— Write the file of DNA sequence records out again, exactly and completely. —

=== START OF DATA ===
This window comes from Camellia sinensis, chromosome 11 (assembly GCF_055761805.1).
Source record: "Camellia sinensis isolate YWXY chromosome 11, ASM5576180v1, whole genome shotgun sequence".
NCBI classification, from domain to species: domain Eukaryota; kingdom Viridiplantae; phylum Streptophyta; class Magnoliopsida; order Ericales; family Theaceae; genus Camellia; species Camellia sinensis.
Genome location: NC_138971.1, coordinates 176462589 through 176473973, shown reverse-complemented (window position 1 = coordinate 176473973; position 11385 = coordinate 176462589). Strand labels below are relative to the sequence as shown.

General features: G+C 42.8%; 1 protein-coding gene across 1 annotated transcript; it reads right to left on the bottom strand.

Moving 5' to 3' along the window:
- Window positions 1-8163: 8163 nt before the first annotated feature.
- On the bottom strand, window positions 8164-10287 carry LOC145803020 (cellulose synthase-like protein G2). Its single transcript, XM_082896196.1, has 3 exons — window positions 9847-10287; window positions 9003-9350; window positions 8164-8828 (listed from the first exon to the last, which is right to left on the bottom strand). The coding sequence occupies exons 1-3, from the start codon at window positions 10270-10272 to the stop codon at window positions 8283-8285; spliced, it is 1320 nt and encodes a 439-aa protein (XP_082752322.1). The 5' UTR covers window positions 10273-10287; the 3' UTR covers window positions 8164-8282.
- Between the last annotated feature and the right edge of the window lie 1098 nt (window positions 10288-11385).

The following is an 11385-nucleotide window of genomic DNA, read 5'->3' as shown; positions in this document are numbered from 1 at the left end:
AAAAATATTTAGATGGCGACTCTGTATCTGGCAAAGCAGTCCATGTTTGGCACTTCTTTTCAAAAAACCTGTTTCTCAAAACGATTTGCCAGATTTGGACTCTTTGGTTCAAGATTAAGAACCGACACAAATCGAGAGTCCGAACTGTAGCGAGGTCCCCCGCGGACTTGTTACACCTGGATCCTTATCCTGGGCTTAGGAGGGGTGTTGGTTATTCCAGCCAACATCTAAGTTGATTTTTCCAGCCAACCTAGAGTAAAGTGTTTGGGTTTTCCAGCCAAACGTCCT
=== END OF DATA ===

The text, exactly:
This window comes from Camellia sinensis, chromosome 11 (assembly GCF_055761805.1).
Source record: "Camellia sinensis isolate YWXY chromosome 11, ASM5576180v1, whole genome shotgun sequence".
NCBI classification, from domain to species: domain Eukaryota; kingdom Viridiplantae; phylum Streptophyta; class Magnoliopsida; order Ericales; family Theaceae; genus Camellia; species Camellia sinensis.
Genome location: NC_138971.1, coordinates 176462589 through 176473973, shown reverse-complemented (window position 1 = coordinate 176473973; position 11385 = coordinate 176462589). Strand labels below are relative to the sequence as shown.

General features: G+C 42.8%; 1 protein-coding gene across 1 annotated transcript; it reads right to left on the bottom strand.

Moving 5' to 3' along the window:
- Window positions 1-8163: 8163 nt before the first annotated feature.
- On the bottom strand, window positions 8164-10287 carry LOC145803020 (cellulose synthase-like protein G2). Its single transcript, XM_082896196.1, has 3 exons — window positions 9847-10287; window positions 9003-9350; window positions 8164-8828 (listed from the first exon to the last, which is right to left on the bottom strand). The coding sequence occupies exons 1-3, from the start codon at window positions 10270-10272 to the stop codon at window positions 8283-8285; spliced, it is 1320 nt and encodes a 439-aa protein (XP_082752322.1). The 5' UTR covers window positions 10273-10287; the 3' UTR covers window positions 8164-8282.
- Between the last annotated feature and the right edge of the window lie 1098 nt (window positions 10288-11385).

The following is an 11385-nucleotide window of genomic DNA, read 5'->3' as shown; positions in this document are numbered from 1 at the left end:
AAAAATATTTAGATGGCGACTCTGTATCTGGCAAAGCAGTCCATGTTTGGCACTTCTTTTCAAAAAACCTGTTTCTCAAAACGATTTGCCAGATTTGGACTCTTTGGTTCAAGATTAAGAACCGACACAAATCGAGAGTCCGAACTGTAGCGAGGTCCCCCGCGGACTTGTTACACCTGGATCCTTATCCTGGGCTTAGGAGGGGTGTTGGTTATTCCAGCCAACATCTAAGTTGATTTTTCCAGCCAACCTAGAGTAAAGTGTTTGGGTTTTCCAGCCAAACGTCCT